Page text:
Now in its 9th year, the competition is a once-in-a-lifetime opportunity for students ready to take the fashion world by storm.
Persil have once again teamed up with celebrated Irish fashion designer Paul Costelloe to launch the prestigious contest.
The panel of judges also includes Irish fashion designer, Joanne Hynes and Dunnes Stores head of fashion, Dermot Colgan.
There is a first prize of €10,000, the winning outfit will be manufactured and sold through selected Dunnes Stores nationwide.
The brief for this year’s competition was to create a size 12 woman’s outfit for the spring/summer season with the style inspired by the 1980s.
In encompassing a 1980’s silhouette with a 2008 twist, students will no doubt be hugely influenced by Cyndi Lauper, whose punk-meets-hippie-chick fashion sense stirred up as much talk as her music.
Other famous singers to influence the world of fashion at the time were Blondie and Madonna.
Designs will be assessed on criteria such as workmanship, design skills and potential to develop a career in fashion.
The judges are also looking for individuality and an understanding of today’s fabrics and current fabric developments in relation to machine washing.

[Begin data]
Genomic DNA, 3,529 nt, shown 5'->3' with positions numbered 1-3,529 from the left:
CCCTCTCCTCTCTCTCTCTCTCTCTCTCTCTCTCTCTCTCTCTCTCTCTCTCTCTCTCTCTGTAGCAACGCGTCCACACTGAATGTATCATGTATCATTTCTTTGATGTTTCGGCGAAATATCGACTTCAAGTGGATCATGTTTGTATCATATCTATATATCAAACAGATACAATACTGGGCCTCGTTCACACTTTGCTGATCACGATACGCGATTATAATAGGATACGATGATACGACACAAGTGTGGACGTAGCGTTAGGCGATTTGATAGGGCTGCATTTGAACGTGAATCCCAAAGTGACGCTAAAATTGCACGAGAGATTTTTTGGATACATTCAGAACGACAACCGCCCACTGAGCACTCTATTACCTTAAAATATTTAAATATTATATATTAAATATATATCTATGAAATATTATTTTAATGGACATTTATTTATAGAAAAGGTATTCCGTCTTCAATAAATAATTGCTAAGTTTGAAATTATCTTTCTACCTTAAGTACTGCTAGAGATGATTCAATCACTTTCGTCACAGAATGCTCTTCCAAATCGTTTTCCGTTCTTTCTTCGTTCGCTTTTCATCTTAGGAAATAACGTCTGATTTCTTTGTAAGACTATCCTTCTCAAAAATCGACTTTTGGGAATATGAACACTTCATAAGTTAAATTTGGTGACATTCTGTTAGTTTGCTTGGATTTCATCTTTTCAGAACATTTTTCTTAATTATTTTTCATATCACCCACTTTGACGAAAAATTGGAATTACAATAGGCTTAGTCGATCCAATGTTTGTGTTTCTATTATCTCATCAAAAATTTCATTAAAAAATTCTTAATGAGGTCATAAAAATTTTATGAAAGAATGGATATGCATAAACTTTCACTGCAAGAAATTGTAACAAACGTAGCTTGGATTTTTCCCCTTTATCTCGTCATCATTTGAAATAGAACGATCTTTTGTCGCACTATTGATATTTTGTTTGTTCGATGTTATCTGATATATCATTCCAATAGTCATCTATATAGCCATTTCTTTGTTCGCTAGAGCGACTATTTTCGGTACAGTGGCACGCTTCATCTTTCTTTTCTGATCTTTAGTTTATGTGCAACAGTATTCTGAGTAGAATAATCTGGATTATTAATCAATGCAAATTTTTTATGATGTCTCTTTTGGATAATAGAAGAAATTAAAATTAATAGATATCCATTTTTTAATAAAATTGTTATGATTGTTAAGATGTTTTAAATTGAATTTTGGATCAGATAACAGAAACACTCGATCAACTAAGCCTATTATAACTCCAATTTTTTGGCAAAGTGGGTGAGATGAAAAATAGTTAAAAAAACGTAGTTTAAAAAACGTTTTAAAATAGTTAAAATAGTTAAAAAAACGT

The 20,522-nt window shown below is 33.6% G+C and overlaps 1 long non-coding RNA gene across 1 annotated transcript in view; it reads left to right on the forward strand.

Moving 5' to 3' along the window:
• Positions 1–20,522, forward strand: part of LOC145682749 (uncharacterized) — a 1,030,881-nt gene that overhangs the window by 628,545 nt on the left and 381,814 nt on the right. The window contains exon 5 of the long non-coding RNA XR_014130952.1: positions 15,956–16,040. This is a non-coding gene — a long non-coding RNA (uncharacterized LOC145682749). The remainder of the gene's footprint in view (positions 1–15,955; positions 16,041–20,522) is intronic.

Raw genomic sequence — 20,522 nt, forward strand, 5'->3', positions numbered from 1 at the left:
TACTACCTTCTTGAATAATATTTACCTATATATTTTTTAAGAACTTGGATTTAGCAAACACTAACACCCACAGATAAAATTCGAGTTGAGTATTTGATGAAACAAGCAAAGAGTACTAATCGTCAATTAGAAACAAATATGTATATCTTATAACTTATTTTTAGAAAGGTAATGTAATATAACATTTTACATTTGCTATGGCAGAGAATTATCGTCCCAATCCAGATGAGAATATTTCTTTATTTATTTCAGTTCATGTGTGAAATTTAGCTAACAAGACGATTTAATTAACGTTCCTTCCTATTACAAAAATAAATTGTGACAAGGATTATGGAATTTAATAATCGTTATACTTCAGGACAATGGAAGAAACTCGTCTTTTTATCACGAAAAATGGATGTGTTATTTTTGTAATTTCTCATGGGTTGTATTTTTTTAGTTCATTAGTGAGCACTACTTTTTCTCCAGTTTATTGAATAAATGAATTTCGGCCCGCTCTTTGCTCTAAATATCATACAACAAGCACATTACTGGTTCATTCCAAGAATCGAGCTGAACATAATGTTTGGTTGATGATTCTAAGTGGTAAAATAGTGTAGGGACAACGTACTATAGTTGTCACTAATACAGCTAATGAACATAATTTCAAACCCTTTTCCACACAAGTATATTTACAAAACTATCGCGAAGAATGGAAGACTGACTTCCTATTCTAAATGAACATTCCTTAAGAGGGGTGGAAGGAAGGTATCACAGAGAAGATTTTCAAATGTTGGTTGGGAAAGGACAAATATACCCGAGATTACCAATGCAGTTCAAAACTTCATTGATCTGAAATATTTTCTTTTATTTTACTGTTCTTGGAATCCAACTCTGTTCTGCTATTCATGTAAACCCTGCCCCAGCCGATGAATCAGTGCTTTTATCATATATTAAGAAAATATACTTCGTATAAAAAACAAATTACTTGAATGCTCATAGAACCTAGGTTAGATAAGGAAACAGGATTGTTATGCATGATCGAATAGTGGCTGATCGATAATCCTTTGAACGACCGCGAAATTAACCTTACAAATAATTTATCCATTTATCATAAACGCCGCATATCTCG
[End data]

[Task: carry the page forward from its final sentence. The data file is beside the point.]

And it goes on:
The eight finalists will be announced at the end of the month and the grand final will take place on the Late Late Show in April.
Dunnes Stores will also be providing nationwide displays of the finalists’ outfits in their stores next May.
Mr Colgan said they were delighted to be associated with such a prestigious competition for up-and-coming young designers.
“As an Irish company we have supported Irish suppliers and manufacturers over the years and now, through our association with this competition, we can also give our support to the many young and extremely talented students who will be taking their first steps into the fashion industry,” he said.
Arlene Hopkins a final-year National College of Art & Design fashion student from Virginia, Co Cavan, won last year’s top award.
Mr Costelloe said her outfit was incredibly well-assembled.
“Our final decision was based on overall creativity and how the garment was put together. It was a really challenging feat, and Arlene achieved it 100%,” he said.